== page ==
Lawyer Helps Convicts to Get the Least Out of Prison
When Maureen McGinley’s lawyer couldn’t save her from 10 years in prison for dealing cocaine, she turned to Alan Ellis.
Ellis, based in San Francisco, is one of a handful of “post-conviction” attorneys who help the convicted get the most out of the federal prison system.
With Ellis’ help, McGinley’s sentence was cut to eight years and a month. McGinley, 41, is serving the last four years at the Federal Prison Camp in Alderson, a minimum-security prison for nonviolent women.
“I was told if you want the best, get Alan Ellis,” McGinley said.
“Our aim is to get our clients the lowest possible sentence to be served at the best place possible,” Ellis said. “Our names are written on all the bathroom walls of all the federal prisons of America.”
Ellis, 50, a defense lawyer for 25 years with offices in San Francisco and Philadelphia, started out representing Pennsylvania college students busted for possessing small amounts of marijuana.
“If their friends got in trouble, they would tell them about me,” he said. “So I wound up expanding my practice.”
The benefits some of Ellis’ clients get are “Club Feds,” minimum-security facilities that appear, at first glance, to be luxury resorts rather than institutions for incarceration and punishment.
Ellis commands $350 an hour, but boasts, “I can do in one hour what another lawyer who might charge $175 an hour might take three hours to do.”
Gary Wallace, one of Ellis’ former clients, says Ellis helped him get released early, in April, from a minimum-security facility in Oregon.
Wallace was sentenced to 15 years in prison for one count of dealing cocaine, but Ellis reviewed his case and helped reduce the sentence by 18 months with credit for time served.
“Alan is the second most expensive investment you will ever make after your house,” Wallace said. “And he may end up with your house. But good lawyers aren’t cheap and Alan is a very good lawyer.”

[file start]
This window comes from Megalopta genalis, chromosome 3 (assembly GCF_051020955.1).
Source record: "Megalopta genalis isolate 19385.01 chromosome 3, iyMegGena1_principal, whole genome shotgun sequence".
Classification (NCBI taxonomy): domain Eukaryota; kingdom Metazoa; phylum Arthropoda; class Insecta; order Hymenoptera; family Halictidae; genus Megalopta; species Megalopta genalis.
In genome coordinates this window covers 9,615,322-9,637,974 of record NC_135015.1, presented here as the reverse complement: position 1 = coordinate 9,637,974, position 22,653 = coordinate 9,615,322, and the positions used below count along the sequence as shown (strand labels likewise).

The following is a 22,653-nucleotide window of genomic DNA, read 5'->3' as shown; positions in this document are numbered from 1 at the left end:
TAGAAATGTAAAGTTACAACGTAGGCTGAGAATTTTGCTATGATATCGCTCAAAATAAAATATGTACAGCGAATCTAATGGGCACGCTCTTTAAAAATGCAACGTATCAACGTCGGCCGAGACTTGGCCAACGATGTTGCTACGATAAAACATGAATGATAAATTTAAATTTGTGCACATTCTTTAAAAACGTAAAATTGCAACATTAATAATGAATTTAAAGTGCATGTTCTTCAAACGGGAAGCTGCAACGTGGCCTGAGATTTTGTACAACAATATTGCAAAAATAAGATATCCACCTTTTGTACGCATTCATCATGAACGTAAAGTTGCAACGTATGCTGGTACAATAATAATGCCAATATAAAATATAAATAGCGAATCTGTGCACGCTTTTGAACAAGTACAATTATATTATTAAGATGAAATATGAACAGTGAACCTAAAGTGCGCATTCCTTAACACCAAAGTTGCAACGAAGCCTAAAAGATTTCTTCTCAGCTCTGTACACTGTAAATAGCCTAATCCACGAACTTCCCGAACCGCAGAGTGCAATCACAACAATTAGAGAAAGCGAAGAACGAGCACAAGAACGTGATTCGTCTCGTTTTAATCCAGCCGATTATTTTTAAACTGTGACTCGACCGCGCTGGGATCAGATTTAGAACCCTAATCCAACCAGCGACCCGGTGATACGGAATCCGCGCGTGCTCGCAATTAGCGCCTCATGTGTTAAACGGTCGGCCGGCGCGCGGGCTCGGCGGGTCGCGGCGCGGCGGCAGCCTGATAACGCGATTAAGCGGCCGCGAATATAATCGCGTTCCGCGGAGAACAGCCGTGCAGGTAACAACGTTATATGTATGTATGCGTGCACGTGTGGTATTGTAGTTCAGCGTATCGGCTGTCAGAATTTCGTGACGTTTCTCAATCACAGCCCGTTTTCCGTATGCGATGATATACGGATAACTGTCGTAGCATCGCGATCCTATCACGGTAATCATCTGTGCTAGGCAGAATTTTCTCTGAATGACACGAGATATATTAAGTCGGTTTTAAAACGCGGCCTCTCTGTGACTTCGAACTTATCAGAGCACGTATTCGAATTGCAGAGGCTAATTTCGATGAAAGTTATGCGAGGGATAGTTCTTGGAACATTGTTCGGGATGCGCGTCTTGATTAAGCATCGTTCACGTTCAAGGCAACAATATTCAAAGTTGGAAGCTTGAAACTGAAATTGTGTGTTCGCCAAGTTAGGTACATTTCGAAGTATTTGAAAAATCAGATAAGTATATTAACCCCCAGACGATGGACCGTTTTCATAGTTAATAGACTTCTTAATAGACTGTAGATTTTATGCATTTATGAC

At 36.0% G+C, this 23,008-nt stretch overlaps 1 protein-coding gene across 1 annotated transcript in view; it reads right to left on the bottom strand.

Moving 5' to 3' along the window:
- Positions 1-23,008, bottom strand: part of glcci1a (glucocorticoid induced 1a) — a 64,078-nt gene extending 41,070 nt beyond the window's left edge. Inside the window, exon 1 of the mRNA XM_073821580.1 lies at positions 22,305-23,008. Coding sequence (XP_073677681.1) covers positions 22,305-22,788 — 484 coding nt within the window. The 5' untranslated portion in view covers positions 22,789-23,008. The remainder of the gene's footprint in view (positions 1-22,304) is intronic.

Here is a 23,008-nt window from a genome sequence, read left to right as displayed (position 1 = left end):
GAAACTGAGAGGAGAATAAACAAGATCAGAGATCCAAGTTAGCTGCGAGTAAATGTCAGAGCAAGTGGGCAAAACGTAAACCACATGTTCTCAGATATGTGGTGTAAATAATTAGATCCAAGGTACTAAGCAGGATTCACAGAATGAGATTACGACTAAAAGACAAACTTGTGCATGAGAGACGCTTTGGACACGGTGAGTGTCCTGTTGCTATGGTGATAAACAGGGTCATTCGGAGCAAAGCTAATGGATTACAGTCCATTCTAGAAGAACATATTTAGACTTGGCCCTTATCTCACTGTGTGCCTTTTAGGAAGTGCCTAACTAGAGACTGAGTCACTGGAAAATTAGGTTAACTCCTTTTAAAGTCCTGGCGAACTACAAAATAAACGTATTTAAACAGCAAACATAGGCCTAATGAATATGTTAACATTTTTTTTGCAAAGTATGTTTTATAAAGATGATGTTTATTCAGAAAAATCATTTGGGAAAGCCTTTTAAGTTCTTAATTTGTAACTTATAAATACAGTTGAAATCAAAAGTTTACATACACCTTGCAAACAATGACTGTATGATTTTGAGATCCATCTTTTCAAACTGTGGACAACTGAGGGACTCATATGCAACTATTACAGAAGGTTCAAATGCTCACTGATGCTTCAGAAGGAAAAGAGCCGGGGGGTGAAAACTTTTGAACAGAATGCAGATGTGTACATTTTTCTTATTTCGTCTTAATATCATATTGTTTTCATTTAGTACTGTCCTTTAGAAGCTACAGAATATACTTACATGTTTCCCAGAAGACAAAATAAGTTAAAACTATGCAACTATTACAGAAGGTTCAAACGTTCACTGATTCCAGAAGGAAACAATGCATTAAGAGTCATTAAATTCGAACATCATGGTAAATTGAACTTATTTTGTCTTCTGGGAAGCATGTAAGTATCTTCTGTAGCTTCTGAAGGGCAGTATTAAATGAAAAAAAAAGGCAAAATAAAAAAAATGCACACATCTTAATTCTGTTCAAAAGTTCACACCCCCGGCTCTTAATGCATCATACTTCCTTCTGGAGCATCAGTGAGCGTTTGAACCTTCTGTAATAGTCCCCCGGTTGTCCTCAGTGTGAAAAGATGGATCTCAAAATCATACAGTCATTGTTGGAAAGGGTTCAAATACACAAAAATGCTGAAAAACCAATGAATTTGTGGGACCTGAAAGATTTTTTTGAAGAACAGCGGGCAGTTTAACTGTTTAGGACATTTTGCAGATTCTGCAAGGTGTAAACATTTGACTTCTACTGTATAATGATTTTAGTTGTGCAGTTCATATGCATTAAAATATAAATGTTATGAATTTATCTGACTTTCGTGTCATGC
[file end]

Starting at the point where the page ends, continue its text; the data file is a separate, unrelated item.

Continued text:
Wallace says he, indeed, had to sell his house to pay Ellis.
But Richard Stratton, editor of Prison Life magazine and a former convict, has a different perspective.
He accused Ellis of “preying on . . . very desperate people who will cling to any kind of hope. He’s advertising falsely and delivering very little because very little can be delivered in these cases.”
Ellis says his work is necessary because not all criminal attorneys are well versed in sentencing guidelines.
“A lot of criminal defense attorneys might be good at trial, but they lose interest when it comes time for sentencing,” he said. “It’s not their bag. That’s where I step in.
“We look for holes in the case. We look for any attorney malpractice, judges who have made errors or prosecutors who have failed to keep their word in plea bargain.”
When ultraconservative and former presidential candidate Lyndon LaRouche Jr. was convicted in 1988 of defrauding the government and supporters of millions of dollars, his attorneys consulted Ellis’ firm about how to get the best sentence.
Among Ellis’ other well known clients were former Atlantic City Mayor Michael Mathews, who was convicted of taking bribes in office, and Steven Kalish, who was convicted of running drugs with Panamanian strongman Manuel Noriega.
Mathews’ attorneys consulted Ellis to advise them on what kind of sentence to ask for, and Ellis helped chip down Kalish’s sentence from 14 years to 10.
It also helps to have six other attorneys and a social worker on staff as well as two former Bureau of Prisons officials as consultants, Ellis says.
Ellis says his firm has a policy of not taking cases it can’t win.
“We have very fragile egos,” he said.
No matter where or how long Ellis’ clients serve, it’s still hard time, he says.
“They’re going through the deprivation of their liberty, which is the most important thing,” he said. “They’re away from their loved ones. There is no such thing as a conjugal visit in the federal system.”
McGinley knows about losing her liberty. For the last four years, she’s been coping with separation from her two sons, ages 12 and 14, who are living with her parents in Nebraska.
“My children need me,” she said.
Despite a 23-month reduction, McGinley believes she’d been dealt with too harshly.
“I think I probably deserve maybe a couple of years of counseling,” she said. “That would have been more than enough. Particularly now, it just seems like a real overkill and a waste of time.”